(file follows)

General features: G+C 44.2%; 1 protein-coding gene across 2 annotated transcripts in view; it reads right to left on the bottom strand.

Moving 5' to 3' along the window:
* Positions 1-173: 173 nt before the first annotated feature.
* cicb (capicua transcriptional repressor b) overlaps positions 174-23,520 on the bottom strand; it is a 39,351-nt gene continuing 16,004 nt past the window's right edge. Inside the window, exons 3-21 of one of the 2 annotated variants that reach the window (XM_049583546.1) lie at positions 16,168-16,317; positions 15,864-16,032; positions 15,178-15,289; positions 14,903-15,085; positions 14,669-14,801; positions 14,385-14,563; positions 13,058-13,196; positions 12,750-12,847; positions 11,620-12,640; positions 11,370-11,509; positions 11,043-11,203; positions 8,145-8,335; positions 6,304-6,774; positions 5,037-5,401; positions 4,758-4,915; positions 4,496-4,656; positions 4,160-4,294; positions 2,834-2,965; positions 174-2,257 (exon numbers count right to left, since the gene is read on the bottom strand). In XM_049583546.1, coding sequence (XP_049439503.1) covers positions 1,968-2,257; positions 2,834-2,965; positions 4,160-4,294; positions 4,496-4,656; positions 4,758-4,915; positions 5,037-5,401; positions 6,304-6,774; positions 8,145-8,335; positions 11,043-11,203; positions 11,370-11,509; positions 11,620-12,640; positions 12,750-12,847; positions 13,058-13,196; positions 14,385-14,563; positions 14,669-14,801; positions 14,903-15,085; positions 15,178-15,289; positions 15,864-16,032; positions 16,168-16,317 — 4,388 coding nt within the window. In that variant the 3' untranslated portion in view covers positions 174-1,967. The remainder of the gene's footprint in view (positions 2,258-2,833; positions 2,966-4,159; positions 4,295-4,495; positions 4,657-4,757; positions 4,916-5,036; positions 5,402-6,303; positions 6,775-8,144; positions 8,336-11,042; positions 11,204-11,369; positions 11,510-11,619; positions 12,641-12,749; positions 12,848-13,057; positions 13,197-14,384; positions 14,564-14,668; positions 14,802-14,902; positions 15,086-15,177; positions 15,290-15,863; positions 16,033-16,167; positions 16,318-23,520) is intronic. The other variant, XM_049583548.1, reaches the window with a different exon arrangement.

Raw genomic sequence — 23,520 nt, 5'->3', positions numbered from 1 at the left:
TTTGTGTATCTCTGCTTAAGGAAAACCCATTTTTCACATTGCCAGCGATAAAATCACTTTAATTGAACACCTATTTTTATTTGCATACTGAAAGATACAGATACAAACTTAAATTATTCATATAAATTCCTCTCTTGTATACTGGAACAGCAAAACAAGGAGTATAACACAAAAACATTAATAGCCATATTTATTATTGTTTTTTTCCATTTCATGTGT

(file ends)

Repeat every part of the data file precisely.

General features: G+C 44.2%; 1 protein-coding gene across 2 annotated transcripts in view; it reads right to left on the bottom strand.

Moving 5' to 3' along the window:
* Positions 1-173: 173 nt before the first annotated feature.
* cicb (capicua transcriptional repressor b) overlaps positions 174-23,520 on the bottom strand; it is a 39,351-nt gene continuing 16,004 nt past the window's right edge. Inside the window, exons 3-21 of one of the 2 annotated variants that reach the window (XM_049583546.1) lie at positions 16,168-16,317; positions 15,864-16,032; positions 15,178-15,289; positions 14,903-15,085; positions 14,669-14,801; positions 14,385-14,563; positions 13,058-13,196; positions 12,750-12,847; positions 11,620-12,640; positions 11,370-11,509; positions 11,043-11,203; positions 8,145-8,335; positions 6,304-6,774; positions 5,037-5,401; positions 4,758-4,915; positions 4,496-4,656; positions 4,160-4,294; positions 2,834-2,965; positions 174-2,257 (exon numbers count right to left, since the gene is read on the bottom strand). In XM_049583546.1, coding sequence (XP_049439503.1) covers positions 1,968-2,257; positions 2,834-2,965; positions 4,160-4,294; positions 4,496-4,656; positions 4,758-4,915; positions 5,037-5,401; positions 6,304-6,774; positions 8,145-8,335; positions 11,043-11,203; positions 11,370-11,509; positions 11,620-12,640; positions 12,750-12,847; positions 13,058-13,196; positions 14,385-14,563; positions 14,669-14,801; positions 14,903-15,085; positions 15,178-15,289; positions 15,864-16,032; positions 16,168-16,317 — 4,388 coding nt within the window. In that variant the 3' untranslated portion in view covers positions 174-1,967. The remainder of the gene's footprint in view (positions 2,258-2,833; positions 2,966-4,159; positions 4,295-4,495; positions 4,657-4,757; positions 4,916-5,036; positions 5,402-6,303; positions 6,775-8,144; positions 8,336-11,042; positions 11,204-11,369; positions 11,510-11,619; positions 12,641-12,749; positions 12,848-13,057; positions 13,197-14,384; positions 14,564-14,668; positions 14,802-14,902; positions 15,086-15,177; positions 15,290-15,863; positions 16,033-16,167; positions 16,318-23,520) is intronic. The other variant, XM_049583548.1, reaches the window with a different exon arrangement.

Raw genomic sequence — 23,520 nt, 5'->3', positions numbered from 1 at the left:
TTTGTGTATCTCTGCTTAAGGAAAACCCATTTTTCACATTGCCAGCGATAAAATCACTTTAATTGAACACCTATTTTTATTTGCATACTGAAAGATACAGATACAAACTTAAATTATTCATATAAATTCCTCTCTTGTATACTGGAACAGCAAAACAAGGAGTATAACACAAAAACATTAATAGCCATATTTATTATTGTTTTTTTCCATTTCATGTGT